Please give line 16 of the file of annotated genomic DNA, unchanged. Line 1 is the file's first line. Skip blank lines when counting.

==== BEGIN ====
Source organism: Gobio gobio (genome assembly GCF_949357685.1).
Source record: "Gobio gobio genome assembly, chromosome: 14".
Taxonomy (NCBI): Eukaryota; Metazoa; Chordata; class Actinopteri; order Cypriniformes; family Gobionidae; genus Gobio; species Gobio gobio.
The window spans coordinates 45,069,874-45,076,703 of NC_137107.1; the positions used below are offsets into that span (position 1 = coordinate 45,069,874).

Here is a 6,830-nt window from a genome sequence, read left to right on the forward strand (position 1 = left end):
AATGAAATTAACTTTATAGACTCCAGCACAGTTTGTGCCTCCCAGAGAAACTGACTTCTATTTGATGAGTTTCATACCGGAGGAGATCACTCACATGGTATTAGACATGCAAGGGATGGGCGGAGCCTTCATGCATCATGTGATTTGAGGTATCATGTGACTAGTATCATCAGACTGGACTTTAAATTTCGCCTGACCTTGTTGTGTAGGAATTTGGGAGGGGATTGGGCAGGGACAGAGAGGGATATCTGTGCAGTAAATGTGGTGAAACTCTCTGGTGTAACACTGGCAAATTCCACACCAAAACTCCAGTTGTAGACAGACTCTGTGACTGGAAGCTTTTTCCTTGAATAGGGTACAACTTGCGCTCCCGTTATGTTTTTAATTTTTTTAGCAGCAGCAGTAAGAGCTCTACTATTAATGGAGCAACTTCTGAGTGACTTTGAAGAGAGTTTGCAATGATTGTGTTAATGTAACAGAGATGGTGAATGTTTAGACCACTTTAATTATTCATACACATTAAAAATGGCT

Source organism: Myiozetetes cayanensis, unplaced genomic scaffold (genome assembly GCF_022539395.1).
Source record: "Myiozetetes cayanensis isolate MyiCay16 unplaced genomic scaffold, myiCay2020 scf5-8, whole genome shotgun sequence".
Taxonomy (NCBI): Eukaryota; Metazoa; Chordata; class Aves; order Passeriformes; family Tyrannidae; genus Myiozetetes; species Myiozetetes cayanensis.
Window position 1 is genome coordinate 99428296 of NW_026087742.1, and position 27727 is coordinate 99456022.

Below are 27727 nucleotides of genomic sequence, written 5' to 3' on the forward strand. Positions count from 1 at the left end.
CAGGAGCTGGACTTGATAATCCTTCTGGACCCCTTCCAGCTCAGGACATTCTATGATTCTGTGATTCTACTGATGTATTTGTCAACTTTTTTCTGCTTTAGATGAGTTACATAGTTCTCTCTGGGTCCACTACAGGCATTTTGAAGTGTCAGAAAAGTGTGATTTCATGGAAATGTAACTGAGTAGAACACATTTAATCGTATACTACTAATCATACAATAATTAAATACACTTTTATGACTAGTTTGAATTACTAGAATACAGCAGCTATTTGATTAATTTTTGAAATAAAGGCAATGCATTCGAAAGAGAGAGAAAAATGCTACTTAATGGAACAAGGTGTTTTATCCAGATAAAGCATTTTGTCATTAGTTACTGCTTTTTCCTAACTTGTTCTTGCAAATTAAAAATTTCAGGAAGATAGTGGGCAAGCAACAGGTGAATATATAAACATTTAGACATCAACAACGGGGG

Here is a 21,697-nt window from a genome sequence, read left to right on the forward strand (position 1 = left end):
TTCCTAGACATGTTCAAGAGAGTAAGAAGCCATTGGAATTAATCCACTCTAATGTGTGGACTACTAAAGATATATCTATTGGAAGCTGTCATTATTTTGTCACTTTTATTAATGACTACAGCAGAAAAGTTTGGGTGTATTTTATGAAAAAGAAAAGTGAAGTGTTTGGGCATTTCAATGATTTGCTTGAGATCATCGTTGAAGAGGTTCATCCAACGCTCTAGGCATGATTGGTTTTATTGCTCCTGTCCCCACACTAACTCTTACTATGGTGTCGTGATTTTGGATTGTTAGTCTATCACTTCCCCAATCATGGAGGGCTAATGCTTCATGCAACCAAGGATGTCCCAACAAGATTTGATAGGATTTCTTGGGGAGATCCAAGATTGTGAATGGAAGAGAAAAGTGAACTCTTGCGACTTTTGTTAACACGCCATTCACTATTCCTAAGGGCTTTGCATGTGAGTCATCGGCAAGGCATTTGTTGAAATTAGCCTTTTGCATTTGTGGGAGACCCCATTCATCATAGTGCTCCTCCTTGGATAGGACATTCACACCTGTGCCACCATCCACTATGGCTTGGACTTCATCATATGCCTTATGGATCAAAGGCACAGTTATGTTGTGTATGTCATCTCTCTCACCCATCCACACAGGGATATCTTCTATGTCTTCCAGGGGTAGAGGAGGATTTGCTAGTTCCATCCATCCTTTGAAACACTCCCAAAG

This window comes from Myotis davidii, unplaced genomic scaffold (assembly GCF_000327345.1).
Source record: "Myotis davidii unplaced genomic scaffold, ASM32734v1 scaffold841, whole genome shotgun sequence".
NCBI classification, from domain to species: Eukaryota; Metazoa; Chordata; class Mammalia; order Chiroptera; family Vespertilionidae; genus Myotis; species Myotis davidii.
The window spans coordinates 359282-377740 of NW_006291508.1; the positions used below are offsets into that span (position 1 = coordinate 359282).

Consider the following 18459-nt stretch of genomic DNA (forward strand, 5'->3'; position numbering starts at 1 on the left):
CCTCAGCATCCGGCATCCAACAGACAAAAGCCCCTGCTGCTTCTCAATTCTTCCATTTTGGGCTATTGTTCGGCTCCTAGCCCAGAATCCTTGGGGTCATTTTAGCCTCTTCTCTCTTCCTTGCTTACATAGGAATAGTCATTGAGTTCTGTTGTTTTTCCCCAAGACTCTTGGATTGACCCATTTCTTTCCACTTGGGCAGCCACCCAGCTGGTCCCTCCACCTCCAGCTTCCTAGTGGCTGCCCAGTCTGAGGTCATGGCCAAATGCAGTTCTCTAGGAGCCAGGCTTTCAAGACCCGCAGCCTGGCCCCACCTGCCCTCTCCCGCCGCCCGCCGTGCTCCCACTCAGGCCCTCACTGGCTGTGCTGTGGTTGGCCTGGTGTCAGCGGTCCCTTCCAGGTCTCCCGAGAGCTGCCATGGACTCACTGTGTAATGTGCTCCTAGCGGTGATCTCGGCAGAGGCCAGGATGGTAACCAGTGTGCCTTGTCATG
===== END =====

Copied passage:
Source record: "Myotis davidii unplaced genomic scaffold, ASM32734v1 scaffold841, whole genome shotgun sequence".